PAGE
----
Choc full of gentle, but not gooey, comedy
Reviewer's rating: 3.5 out of 5 stars
- Romantic Comedy
- Running time
- 80 min
- Jean-Pierre Ameris
- Screen writer
- Jean-Pierre Ameris, Philippe Blasband
- Isabelle Carre, Benoit Poelvoorde
- OFLC rating
Directed by Jean-Pierre Ameris
Written by Jean-Pierre Ameris and Philippe Blasband
Rated M, 77 minutes
Palace Verona and Norton Street, Cremorne, Hoyts Cinema Paris, Collaroy, Avalon, Avoca Beach, Dendy Opera Quays
A GROUP of men and women sit in a circle, looking supportive. Angelique (Isabelle Carre), a woman in her mid-30s, speaks her name then the French word for ''emotional''. Everyone responds with ''Hi, Angelique'', as in an Alcoholics Anonymous meeting. The effort of so much self-revelation overwhelms her: she slides off the chair in a dead faint.
No one is normal, after all … a group of chocolatiers at a struggling factory provide the backdrop to this gentle comedy in which every character has their own quirks.
In this case, ''emotional'' seems to mean nervous, although most of these people could be admitted to that hospital in Mel Brooks's High Anxiety, the Psychoneurotic Institute for the Very, Very Nervous. They are pathologically shy, barely able to function in the wider world. Even though this is a comedy, and a pretty good one, the director does not place himself above his characters. One French review suggests the film is partly based on his personal experience. There is certainly some intelligence, tact and emotion in the way Jean-Pierre Ameris depicts their lives. It is not a cruel film.
Angelique is passionate about chocolate. A flashback shows she attended the top French school for chocolate-makers, where she excelled. Her chocolates are described in minute and loving detail, in the way you hear only in French films. They are subtle, yet sensual, with a dash of piquancy, a pleasing and creative layering of flavours, etc. Her teachers are impressed, but she has to leave. The panic attacks are too much.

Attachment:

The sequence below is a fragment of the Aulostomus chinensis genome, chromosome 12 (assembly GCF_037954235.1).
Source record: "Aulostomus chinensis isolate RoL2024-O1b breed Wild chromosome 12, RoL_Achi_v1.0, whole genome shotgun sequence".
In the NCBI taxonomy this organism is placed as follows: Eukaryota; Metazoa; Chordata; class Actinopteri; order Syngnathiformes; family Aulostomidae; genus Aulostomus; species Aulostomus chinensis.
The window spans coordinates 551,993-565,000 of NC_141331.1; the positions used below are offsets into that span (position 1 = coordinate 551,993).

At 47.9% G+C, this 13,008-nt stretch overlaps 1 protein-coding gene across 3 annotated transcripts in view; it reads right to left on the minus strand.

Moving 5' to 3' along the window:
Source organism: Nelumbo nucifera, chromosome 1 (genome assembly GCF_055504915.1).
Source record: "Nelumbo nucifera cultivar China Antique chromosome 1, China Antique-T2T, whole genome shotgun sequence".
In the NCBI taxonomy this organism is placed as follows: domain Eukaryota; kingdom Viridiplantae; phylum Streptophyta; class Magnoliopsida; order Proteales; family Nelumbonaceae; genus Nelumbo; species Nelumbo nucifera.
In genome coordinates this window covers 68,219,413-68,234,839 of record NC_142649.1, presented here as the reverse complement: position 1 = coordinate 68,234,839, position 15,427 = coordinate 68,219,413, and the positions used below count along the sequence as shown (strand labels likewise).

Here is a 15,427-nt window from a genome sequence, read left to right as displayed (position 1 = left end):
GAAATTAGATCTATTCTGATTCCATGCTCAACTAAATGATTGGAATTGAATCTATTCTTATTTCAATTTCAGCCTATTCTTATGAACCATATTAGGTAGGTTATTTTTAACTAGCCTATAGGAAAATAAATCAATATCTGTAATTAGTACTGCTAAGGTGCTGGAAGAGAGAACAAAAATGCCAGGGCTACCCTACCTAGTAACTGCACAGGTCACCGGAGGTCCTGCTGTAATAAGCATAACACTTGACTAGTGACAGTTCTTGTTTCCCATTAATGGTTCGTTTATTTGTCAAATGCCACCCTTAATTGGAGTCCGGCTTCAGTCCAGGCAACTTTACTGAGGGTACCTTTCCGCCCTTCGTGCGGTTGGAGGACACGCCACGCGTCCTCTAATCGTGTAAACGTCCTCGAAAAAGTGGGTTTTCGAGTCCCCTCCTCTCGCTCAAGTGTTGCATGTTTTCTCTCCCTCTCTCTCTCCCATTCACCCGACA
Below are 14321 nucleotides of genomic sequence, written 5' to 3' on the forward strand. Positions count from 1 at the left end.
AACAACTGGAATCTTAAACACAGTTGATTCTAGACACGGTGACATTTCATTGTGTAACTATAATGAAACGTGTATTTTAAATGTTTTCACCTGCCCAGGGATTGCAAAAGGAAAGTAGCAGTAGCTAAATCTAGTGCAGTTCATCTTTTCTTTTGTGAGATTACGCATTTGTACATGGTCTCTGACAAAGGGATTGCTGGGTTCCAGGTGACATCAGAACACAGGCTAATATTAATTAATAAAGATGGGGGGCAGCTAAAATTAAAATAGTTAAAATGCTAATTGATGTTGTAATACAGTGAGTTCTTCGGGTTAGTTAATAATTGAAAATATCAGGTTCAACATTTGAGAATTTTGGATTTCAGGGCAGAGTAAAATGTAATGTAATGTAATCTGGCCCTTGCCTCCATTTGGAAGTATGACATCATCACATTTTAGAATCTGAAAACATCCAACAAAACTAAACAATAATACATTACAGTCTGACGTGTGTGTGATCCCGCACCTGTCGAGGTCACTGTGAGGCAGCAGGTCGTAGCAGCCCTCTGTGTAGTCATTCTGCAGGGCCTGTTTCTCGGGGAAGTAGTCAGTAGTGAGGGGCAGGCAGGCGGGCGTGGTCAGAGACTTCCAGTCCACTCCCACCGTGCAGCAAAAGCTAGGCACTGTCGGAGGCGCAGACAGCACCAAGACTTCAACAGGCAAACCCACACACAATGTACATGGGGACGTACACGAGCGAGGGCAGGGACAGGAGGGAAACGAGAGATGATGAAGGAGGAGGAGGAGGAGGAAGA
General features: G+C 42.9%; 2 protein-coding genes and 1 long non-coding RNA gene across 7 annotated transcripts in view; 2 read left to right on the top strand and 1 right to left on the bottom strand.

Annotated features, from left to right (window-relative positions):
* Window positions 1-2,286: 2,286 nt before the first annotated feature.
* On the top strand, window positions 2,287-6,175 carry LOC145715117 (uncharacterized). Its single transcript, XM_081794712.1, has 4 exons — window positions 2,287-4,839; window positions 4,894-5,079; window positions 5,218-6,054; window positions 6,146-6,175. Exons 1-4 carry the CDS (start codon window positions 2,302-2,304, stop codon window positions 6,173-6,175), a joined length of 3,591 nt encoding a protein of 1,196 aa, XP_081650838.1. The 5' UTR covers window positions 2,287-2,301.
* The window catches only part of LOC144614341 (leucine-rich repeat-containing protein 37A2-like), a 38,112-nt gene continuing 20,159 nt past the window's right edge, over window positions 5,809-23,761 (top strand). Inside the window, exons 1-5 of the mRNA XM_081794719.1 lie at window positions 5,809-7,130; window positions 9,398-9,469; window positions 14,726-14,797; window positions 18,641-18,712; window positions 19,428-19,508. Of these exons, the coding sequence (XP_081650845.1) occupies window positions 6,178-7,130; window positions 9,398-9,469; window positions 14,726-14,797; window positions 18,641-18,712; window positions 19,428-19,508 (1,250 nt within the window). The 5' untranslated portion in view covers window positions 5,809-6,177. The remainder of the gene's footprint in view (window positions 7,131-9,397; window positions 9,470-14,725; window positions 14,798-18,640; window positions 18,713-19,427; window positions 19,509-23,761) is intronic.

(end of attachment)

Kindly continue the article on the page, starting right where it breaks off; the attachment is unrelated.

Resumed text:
Seven years later, she still keeps her skills to herself, but she longs to re-enter the world of cacao. She applies for a job at a chocolate factory, a once successful business, now almost bankrupt. The boss, Jean-Rene (Benoit Poelvoorde), is abrupt and distant; he hides his shyness by being gruff. He hires her on the spot, partly because he can't face the stress of more than one interview. He, too, is ''emotional''. He gives her the job of saving the factory through her sales efforts. Thus, a woman with a God-given talent for making chocolate has to do the one thing she's worst-equipped for - talking to strangers.
Romantics Anonymous is a gentle comedy of foibles, large and small. Each character is carefully placed off-centre, somewhere between quirky and ''emotional''. No one is normal, after all. It could have been wearing, but the film trips along on high energy and a straight face, and two central performances of genuine comic invention. Poelvoorde is a familiar face, but not quite at this level, as leading man. Carre has had a long career as well, and never quite made the front rank of French stars. For both, the film is a chance to flower, and they do.
Angelique is a pretty, auburn-haired woman who looks permanently startled. She whispers, breathless, forcing herself to speak: every human communication is an ordeal, and she must will herself to be brave. Jean-Rene has to maintain a cloak of calmness, although he is roiling and fretting inside. ''I have no problem with women,'' he tells his shrink. ''They just terrify me. That's all.'' There's a beautiful comic scene worthy of Chaplin in which he asks Angelique to dinner, at a posh restaurant. She arrives early, as always. He hides a small attache case in the men's room, so that he can change his shirt three times during the meal. That's how much he sweats.
The film is short and modest, but so skilfully executed that it's a treat and a refuge. Offence cannot be taken, nor liberties with our expectations. One French reviewer said it was like an American comedy of the 1930s or '40s; The New York Times said it was a ''singularly Gallic fairytale''. I would say it is subtle, yet sensual, with a dash of piquancy, and a pleasing and creative layering of flavours.
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